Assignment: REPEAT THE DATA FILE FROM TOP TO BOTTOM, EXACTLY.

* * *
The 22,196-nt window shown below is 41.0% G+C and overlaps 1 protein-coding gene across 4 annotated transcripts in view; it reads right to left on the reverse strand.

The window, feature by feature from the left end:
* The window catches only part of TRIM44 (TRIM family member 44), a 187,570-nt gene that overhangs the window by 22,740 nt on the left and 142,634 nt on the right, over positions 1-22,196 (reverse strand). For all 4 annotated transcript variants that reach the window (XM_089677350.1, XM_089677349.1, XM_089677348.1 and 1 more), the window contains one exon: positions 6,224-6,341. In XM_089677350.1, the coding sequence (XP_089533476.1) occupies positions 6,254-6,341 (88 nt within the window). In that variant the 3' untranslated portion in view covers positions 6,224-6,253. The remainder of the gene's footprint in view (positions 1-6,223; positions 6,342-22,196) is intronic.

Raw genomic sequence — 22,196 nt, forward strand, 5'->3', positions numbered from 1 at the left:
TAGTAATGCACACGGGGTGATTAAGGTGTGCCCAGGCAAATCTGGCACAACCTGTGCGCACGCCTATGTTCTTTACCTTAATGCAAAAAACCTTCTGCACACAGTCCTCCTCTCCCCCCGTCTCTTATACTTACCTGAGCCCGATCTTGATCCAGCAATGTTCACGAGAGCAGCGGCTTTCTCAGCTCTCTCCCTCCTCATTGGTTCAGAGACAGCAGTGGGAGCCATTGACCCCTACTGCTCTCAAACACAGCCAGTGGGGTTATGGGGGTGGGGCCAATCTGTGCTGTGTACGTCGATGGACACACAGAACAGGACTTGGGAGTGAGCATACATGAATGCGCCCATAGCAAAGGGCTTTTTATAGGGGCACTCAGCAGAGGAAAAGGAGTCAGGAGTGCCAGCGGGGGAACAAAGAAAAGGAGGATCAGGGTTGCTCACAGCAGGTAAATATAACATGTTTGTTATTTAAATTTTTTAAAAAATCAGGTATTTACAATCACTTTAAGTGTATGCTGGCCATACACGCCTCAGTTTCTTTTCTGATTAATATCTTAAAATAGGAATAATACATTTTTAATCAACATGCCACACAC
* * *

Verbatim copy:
The 22,196-nt window shown below is 41.0% G+C and overlaps 1 protein-coding gene across 4 annotated transcripts in view; it reads right to left on the reverse strand.

The window, feature by feature from the left end:
* The window catches only part of TRIM44 (TRIM family member 44), a 187,570-nt gene that overhangs the window by 22,740 nt on the left and 142,634 nt on the right, over positions 1-22,196 (reverse strand). For all 4 annotated transcript variants that reach the window (XM_089677350.1, XM_089677349.1, XM_089677348.1 and 1 more), the window contains one exon: positions 6,224-6,341. In XM_089677350.1, the coding sequence (XP_089533476.1) occupies positions 6,254-6,341 (88 nt within the window). In that variant the 3' untranslated portion in view covers positions 6,224-6,253. The remainder of the gene's footprint in view (positions 1-6,223; positions 6,342-22,196) is intronic.

Raw genomic sequence — 22,196 nt, forward strand, 5'->3', positions numbered from 1 at the left:
TAGTAATGCACACGGGGTGATTAAGGTGTGCCCAGGCAAATCTGGCACAACCTGTGCGCACGCCTATGTTCTTTACCTTAATGCAAAAAACCTTCTGCACACAGTCCTCCTCTCCCCCCGTCTCTTATACTTACCTGAGCCCGATCTTGATCCAGCAATGTTCACGAGAGCAGCGGCTTTCTCAGCTCTCTCCCTCCTCATTGGTTCAGAGACAGCAGTGGGAGCCATTGACCCCTACTGCTCTCAAACACAGCCAGTGGGGTTATGGGGGTGGGGCCAATCTGTGCTGTGTACGTCGATGGACACACAGAACAGGACTTGGGAGTGAGCATACATGAATGCGCCCATAGCAAAGGGCTTTTTATAGGGGCACTCAGCAGAGGAAAAGGAGTCAGGAGTGCCAGCGGGGGAACAAAGAAAAGGAGGATCAGGGTTGCTCACAGCAGGTAAATATAACATGTTTGTTATTTAAATTTTTTAAAAAATCAGGTATTTACAATCACTTTAAGTGTATGCTGGCCATACACGCCTCAGTTTCTTTTCTGATTAATATCTTAAAATAGGAATAATACATTTTTAATCAACATGCCACACAC